DVR Focus: Reggie Williams
On the list of reasons I’m thrilled that the NBA D-League reached an agreement with VERSUS to have 16 games televised this season, somewhere near the top is the ability to combine minor league hoops with the wonders of digital video recording. So after the broadcast schedule tipped off Saturday night with Fort Wayne’s win in Sioux Falls, I spent the wee hours of Sunday morning taking a closer look at the work of one of the D-League’s top scorers.
Skyforce small forward Reggie Williams sits third among qualified players at 25.8 points per game, and he puts up those points on an eye-popping 67.9 percent true shooting. Charting each of Williams’ 61 touches on Saturday night, it was easy to see why: He didn’t force his shots.
For a guy who scores as much as Williams does (and he put up another 23 points on Saturday), it was remarkable how rarely he seemed uncomfortable taking a given shot. On Sioux Falls’ fourth possession of the second quarter, Williams drove from the right wing to the middle of the lane, ran into more traffic than he expected and had to force a jumper from the elbow instead of continuing to the rim. Five possessions later, he caught the ball at the top of the circles and hesitated before missing a three. That’s it. Those were the two occasions for the evening on which Williams took shots that didn’t look fluid. He did plenty of missing (in fact, 9-for-18 qualifies as an off night for a guy who hits 59 percent of his field-goal attempts), but the misses were all makeable shots that came in the flow of the offense. By the way, that elbow jumper won’t show up in the box score because Williams managed to draw contact and turn a forced shot into two made free throws.
But those were the exceptions. Williams hardly dawdled with the ball, rarely taking more than a dribble or two on catches out top or on the wings before dishing off and attacking. On several occasions, when he began to drive but saw a second defender approaching, he dropped the ball off to cutting bigs in the lane and on the blocks or kicked out to teammates ready to catch and shoot on the perimeter. Williams threw exactly one pass off target on the evening, a lob from the left wing to the right baseline that a teammate saved from going out of bounds. That was the closest he came to a turnover for the game.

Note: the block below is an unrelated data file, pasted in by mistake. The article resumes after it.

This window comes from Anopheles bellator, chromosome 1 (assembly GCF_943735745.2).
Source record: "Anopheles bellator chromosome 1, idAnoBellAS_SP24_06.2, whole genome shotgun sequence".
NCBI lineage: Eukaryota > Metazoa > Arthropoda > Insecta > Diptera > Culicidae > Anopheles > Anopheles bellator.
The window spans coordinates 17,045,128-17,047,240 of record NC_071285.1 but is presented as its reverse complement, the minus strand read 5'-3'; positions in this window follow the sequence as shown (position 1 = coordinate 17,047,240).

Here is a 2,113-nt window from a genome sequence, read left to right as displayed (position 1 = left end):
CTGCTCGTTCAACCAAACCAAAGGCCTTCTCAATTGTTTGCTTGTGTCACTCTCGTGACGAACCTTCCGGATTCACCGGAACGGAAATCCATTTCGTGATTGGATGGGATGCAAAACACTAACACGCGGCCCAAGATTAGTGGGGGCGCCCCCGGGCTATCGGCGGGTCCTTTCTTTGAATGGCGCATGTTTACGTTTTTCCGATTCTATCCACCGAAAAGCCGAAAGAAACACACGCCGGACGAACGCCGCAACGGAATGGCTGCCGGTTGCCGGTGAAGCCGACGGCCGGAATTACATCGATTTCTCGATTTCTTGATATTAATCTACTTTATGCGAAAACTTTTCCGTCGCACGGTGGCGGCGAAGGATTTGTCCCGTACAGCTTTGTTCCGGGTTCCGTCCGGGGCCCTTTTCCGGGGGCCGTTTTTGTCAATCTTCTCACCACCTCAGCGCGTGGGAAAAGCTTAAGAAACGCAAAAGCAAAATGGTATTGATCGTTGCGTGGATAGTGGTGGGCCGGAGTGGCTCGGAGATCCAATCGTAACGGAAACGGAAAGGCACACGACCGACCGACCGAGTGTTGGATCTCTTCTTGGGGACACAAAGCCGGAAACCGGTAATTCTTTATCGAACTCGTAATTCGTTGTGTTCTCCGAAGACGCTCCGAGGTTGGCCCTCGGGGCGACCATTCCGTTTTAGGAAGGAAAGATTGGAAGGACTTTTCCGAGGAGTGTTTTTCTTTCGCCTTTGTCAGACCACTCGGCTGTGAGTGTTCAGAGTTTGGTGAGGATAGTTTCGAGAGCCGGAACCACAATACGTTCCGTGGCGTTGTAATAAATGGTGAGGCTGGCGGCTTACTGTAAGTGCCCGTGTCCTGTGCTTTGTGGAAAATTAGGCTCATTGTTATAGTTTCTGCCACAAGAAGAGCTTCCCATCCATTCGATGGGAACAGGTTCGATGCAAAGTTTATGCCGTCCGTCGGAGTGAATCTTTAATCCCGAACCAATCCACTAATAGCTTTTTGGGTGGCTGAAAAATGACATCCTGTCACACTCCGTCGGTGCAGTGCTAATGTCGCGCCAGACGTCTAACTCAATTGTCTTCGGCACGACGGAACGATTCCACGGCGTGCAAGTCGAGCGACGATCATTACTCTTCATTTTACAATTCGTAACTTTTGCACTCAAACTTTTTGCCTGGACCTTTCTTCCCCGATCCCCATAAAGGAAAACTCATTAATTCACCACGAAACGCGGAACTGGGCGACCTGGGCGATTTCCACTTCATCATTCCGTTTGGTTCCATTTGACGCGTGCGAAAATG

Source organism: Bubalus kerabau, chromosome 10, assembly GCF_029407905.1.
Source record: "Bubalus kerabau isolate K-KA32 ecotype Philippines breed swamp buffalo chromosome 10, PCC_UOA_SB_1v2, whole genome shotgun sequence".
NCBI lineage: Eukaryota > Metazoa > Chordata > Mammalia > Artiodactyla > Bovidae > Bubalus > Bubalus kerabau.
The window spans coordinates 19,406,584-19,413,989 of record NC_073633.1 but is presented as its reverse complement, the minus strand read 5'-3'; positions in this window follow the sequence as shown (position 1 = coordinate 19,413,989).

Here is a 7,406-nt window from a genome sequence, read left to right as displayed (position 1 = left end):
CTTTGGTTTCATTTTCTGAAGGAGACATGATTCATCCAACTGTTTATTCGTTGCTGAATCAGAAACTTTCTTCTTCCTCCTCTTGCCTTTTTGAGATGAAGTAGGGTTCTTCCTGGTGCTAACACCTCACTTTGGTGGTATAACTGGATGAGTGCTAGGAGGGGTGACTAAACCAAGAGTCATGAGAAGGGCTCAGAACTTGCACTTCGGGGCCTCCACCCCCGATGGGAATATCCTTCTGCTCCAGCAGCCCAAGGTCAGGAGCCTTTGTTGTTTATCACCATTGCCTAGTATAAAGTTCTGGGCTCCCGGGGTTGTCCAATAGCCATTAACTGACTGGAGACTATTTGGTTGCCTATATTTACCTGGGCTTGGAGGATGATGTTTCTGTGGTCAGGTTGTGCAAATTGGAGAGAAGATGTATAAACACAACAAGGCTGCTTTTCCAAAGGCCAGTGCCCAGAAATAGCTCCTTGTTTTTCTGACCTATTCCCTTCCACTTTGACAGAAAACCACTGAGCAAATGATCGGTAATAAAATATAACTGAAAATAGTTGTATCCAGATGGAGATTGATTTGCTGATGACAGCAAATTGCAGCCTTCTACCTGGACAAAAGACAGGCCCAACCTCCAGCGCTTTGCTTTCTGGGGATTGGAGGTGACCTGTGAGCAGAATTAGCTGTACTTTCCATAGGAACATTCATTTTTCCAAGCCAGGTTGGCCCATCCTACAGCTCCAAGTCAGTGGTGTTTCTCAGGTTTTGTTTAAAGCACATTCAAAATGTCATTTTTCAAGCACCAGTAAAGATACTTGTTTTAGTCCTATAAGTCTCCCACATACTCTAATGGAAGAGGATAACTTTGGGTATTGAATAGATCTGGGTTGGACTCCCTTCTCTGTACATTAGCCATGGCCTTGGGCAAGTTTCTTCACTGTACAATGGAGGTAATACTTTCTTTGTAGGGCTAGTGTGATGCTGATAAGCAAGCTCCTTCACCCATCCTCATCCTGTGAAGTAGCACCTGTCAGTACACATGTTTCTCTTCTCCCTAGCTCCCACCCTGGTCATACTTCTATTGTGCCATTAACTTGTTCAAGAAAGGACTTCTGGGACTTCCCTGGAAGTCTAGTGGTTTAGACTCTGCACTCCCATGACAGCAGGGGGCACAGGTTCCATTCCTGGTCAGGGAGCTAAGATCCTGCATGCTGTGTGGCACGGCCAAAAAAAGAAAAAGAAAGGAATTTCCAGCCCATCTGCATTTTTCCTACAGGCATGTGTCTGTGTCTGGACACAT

As for Williams’ scoring, the southpaw loves to drive left, but he looked particularly dangerous doing so from the right side. The Skyforce routinely got him the ball outside the arc on the right wing in halfcourt sets, and Williams locked in on making it to the left block with his man behind him so he could turn his body with ease for a lay-in. He finished a lay-up and a dunk that way and made several of the aforementioned dump passes when a help defender came to met him a step before he could get to his spot. Williams made a couple of lefty lay-ups in transition as well.
Of the three notable weaknesses in Williams’ offensive night, only one seemed to be cause for concern in the long term. The 1-for-7 night from the three-point line can be waved off as aberration given that Williams knocks down 36.5 percent of his trey attempts. Each of his three catch-and-shoot attempts came in rhythm, and the shots simply didn’t fall. It happens. Same goes for his two late misses at the charity stripe that kept Sioux Falls from cutting the deficit to one possession and dropped Williams to 4-for-6 for the day. He is an 80-plus percent foul shooter. That won’t happen often.
The third issue of note was Williams’ reluctance to go all the way to the rim on the right side of the lane. Not surprising given that the man is left-handed, but it was still a bit disconcerting at this level that he didn’t once go all the way to the right block for a lay-up attempt. Twice, Williams pulled up on drives to the right, once for a lefty floater that he banked in from the short wing and once for a deeper wing jumper that he missed. Other than that, he dished off on every righty drive before getting down to the block. While it was good to see him distributing the ball rather than taking bad shots, it wouldn’t hurt for Williams to show a bit more aggressiveness on the right side to keep opponents honest about shading him to cut off his left (while it hasn’t been a major problem in the D-League, it likely would be at the next level).
All that said, it’s hard to be too critical of a guy’s offensive performance when he has a rough night by putting up 23 points on 50 percent shooting without turning the ball over and without doing quite enough with his off hand. As Kevin Pelton always points out in his “Every Play Counts” series, one game does not a full assessment make, but Reggie Williams’ performance in a losing effort on Saturday left this observer walking away more impressed than ever by how smart he is with the ball in his hands.
He won’t receive the ball with the license to create from the wings as much if he gest to the next level, so one would love to see Williams do more of his work off cuts and catch-and-shoot opportunities. But when he does create, he does so wisely, and it’s hard to complain about that.